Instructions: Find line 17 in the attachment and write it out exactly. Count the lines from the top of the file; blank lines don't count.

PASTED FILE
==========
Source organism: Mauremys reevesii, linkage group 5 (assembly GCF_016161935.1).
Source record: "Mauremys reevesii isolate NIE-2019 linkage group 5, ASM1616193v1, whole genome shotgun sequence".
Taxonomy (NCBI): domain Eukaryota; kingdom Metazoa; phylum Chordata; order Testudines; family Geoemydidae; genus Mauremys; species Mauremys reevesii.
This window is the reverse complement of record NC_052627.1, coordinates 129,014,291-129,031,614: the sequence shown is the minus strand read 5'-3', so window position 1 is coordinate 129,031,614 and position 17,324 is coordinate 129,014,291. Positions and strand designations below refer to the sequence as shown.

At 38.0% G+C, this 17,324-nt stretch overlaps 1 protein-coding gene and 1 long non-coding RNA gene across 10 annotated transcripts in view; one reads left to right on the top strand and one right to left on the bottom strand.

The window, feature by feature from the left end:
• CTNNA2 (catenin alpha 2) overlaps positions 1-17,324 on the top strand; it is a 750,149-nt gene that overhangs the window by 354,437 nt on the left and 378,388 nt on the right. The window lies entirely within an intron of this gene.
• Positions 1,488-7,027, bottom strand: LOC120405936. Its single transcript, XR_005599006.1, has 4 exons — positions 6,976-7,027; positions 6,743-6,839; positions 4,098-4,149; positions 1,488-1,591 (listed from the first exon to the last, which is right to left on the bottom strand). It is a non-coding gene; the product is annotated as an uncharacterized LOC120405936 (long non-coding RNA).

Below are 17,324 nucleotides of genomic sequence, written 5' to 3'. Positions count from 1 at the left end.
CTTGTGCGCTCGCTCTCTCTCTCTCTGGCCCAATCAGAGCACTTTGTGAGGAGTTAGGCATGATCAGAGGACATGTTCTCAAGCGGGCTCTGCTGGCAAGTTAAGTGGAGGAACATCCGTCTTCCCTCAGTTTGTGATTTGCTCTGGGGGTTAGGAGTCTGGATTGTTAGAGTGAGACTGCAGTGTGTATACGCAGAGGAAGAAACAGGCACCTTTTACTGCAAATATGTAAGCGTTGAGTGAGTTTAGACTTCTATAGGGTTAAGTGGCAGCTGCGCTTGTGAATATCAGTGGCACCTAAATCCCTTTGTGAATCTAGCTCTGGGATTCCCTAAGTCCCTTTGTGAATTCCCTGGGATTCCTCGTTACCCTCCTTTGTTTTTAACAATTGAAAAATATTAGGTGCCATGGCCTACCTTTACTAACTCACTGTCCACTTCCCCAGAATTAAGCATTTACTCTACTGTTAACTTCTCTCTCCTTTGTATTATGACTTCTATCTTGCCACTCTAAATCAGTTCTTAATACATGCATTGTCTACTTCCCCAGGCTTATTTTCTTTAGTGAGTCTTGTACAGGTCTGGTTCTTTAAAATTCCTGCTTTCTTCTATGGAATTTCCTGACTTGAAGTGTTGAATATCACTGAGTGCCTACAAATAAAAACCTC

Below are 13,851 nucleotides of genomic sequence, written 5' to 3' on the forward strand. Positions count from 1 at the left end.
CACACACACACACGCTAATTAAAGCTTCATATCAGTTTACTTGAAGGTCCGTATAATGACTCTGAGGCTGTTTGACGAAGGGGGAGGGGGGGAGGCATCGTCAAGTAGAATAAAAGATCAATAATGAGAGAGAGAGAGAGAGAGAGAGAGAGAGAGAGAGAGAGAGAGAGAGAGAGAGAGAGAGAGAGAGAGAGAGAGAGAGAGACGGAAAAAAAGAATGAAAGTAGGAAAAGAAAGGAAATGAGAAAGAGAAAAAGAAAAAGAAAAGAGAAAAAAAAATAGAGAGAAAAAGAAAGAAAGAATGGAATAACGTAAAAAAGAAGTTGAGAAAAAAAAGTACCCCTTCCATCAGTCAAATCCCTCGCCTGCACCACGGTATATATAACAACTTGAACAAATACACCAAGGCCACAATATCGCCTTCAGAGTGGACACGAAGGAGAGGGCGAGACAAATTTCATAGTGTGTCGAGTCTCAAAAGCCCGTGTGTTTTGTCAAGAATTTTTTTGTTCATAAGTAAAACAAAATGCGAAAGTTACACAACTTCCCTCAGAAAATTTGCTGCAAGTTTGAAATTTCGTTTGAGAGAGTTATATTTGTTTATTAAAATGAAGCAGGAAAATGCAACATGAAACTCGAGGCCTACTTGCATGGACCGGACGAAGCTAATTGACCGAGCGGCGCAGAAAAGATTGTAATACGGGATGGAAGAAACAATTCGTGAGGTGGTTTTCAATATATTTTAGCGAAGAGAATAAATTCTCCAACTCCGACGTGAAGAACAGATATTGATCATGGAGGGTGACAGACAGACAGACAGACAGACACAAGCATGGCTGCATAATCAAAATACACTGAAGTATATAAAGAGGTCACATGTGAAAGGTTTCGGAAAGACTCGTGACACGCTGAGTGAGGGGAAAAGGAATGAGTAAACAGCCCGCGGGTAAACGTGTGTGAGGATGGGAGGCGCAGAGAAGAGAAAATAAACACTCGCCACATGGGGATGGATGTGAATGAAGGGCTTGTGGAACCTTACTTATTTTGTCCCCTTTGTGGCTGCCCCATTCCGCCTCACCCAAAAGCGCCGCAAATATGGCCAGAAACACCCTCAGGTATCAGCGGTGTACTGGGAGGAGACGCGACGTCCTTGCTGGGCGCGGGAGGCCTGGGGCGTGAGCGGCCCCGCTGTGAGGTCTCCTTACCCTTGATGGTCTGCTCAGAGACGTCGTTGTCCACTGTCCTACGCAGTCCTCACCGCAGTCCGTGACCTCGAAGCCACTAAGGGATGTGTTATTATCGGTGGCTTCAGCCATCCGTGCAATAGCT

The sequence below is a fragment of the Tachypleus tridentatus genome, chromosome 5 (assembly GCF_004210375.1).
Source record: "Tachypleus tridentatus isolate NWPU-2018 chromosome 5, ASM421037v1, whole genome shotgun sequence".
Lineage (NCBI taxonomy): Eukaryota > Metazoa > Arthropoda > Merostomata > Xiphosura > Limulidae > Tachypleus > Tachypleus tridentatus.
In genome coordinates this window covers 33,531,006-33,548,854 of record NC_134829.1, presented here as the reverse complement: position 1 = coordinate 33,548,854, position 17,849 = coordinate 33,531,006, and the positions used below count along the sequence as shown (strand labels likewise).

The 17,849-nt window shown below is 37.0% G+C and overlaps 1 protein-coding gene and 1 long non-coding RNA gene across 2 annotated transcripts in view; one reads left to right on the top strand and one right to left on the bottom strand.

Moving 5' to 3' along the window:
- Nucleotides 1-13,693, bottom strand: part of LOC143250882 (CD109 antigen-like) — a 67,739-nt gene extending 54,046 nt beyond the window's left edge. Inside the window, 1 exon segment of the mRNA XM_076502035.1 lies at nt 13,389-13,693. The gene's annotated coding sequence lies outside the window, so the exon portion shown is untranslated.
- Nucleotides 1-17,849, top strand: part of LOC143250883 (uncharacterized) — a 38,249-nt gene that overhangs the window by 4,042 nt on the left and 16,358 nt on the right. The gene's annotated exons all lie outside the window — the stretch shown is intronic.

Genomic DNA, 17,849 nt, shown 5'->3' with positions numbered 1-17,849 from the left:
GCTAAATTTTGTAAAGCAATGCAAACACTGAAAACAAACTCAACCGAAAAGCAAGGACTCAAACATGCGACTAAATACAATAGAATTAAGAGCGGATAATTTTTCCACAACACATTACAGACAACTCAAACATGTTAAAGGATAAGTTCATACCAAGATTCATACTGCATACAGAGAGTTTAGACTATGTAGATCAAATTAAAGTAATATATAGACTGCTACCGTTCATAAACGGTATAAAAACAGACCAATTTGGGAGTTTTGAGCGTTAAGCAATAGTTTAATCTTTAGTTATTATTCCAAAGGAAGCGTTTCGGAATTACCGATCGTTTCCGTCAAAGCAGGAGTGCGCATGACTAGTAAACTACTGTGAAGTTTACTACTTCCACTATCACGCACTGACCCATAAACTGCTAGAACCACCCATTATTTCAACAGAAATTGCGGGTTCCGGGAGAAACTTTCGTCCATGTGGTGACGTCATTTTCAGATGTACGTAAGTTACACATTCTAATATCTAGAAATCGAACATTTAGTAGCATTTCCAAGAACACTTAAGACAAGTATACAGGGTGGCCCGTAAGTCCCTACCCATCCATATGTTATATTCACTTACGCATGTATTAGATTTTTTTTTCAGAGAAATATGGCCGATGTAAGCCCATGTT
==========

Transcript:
The 17,849-nt window shown below is 37.0% G+C and overlaps 1 protein-coding gene and 1 long non-coding RNA gene across 2 annotated transcripts in view; one reads left to right on the top strand and one right to left on the bottom strand.